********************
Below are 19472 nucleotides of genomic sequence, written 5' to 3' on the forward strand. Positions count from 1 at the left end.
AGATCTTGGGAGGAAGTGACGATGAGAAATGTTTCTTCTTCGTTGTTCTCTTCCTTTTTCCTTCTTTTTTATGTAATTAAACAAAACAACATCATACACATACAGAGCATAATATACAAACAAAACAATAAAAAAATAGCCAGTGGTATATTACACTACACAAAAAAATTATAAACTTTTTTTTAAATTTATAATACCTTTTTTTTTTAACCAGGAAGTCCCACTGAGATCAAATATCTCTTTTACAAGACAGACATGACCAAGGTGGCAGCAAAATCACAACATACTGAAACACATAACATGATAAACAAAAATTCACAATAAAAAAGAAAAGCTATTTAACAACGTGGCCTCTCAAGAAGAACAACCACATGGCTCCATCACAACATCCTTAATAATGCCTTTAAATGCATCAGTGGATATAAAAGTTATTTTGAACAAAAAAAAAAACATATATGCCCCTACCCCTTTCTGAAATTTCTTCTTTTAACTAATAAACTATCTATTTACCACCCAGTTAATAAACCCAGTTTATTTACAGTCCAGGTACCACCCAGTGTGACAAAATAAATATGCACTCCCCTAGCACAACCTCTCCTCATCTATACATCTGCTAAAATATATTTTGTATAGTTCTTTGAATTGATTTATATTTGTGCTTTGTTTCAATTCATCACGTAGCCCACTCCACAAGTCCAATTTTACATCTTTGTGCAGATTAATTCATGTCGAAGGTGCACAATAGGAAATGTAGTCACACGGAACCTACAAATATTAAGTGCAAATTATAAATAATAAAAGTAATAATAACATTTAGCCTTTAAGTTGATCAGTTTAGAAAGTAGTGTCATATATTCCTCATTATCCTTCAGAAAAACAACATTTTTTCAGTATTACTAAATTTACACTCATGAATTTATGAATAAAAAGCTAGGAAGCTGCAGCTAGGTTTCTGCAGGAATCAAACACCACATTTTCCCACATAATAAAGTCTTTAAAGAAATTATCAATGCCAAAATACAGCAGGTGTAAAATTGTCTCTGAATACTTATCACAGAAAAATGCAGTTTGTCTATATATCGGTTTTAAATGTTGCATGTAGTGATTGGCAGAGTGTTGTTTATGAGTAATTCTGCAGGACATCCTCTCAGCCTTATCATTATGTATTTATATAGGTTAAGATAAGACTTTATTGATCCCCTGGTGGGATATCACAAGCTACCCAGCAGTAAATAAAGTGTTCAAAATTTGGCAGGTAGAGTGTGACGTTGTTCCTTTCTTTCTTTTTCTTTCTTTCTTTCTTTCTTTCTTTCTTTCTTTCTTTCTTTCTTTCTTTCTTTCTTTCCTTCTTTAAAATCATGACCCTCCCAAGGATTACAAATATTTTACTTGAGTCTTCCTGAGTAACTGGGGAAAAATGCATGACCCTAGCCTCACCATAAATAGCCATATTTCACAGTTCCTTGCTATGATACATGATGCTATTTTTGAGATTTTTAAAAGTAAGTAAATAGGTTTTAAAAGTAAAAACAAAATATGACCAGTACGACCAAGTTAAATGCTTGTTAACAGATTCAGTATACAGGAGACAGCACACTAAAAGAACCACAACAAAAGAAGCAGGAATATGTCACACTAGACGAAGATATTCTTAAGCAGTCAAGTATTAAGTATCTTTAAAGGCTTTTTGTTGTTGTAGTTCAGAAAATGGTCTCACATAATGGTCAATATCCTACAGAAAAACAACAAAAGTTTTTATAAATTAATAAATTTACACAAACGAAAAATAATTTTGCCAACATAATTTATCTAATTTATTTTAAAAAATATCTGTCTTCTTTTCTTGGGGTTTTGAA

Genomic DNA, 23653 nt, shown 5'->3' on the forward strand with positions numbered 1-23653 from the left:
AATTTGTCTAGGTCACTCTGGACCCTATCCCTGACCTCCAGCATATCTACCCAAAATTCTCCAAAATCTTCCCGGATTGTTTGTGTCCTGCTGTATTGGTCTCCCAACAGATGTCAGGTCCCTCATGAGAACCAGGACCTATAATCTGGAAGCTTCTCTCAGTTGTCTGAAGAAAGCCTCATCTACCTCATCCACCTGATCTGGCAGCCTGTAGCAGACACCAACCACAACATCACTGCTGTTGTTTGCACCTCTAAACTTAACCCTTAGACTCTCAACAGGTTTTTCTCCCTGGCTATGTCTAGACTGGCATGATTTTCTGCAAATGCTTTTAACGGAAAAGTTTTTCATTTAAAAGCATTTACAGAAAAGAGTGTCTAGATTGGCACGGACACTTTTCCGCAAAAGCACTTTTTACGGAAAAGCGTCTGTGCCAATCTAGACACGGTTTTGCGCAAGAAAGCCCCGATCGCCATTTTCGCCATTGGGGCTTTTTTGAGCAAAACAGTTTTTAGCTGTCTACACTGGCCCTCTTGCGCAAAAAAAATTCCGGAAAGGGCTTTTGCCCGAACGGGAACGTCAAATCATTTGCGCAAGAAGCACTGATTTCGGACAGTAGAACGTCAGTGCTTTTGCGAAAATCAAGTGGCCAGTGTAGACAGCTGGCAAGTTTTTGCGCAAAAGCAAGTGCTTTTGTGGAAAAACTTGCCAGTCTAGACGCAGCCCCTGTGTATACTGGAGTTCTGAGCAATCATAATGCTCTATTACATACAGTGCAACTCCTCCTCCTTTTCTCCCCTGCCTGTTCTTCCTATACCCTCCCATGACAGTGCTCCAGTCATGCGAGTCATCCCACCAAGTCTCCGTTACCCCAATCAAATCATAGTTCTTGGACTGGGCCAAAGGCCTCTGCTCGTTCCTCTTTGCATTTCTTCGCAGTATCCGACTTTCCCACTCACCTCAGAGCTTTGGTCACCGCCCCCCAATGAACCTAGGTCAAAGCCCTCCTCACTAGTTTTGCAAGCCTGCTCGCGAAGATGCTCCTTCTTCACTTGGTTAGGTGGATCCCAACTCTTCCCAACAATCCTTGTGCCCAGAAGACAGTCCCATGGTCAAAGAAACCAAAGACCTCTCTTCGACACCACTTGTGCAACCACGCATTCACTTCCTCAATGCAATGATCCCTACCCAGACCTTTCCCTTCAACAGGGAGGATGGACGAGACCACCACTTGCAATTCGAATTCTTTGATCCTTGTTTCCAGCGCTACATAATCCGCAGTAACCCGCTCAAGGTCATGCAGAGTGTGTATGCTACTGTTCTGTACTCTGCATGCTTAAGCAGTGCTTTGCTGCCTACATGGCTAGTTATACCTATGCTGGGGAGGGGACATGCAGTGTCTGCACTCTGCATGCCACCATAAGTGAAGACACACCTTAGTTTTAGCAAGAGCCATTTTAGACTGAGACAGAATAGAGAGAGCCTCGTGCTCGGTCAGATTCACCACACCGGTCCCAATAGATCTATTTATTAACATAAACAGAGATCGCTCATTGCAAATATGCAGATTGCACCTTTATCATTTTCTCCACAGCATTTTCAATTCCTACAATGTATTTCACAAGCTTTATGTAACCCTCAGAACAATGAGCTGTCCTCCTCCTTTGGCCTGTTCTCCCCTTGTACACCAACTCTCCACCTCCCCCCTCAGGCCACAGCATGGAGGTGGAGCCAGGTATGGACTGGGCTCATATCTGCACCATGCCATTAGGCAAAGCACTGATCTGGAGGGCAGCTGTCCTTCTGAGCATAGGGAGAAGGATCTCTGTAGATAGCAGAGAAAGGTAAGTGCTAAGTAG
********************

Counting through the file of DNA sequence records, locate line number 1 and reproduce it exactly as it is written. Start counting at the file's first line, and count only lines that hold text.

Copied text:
Below are 19472 nucleotides of genomic sequence, written 5' to 3' on the forward strand. Positions count from 1 at the left end.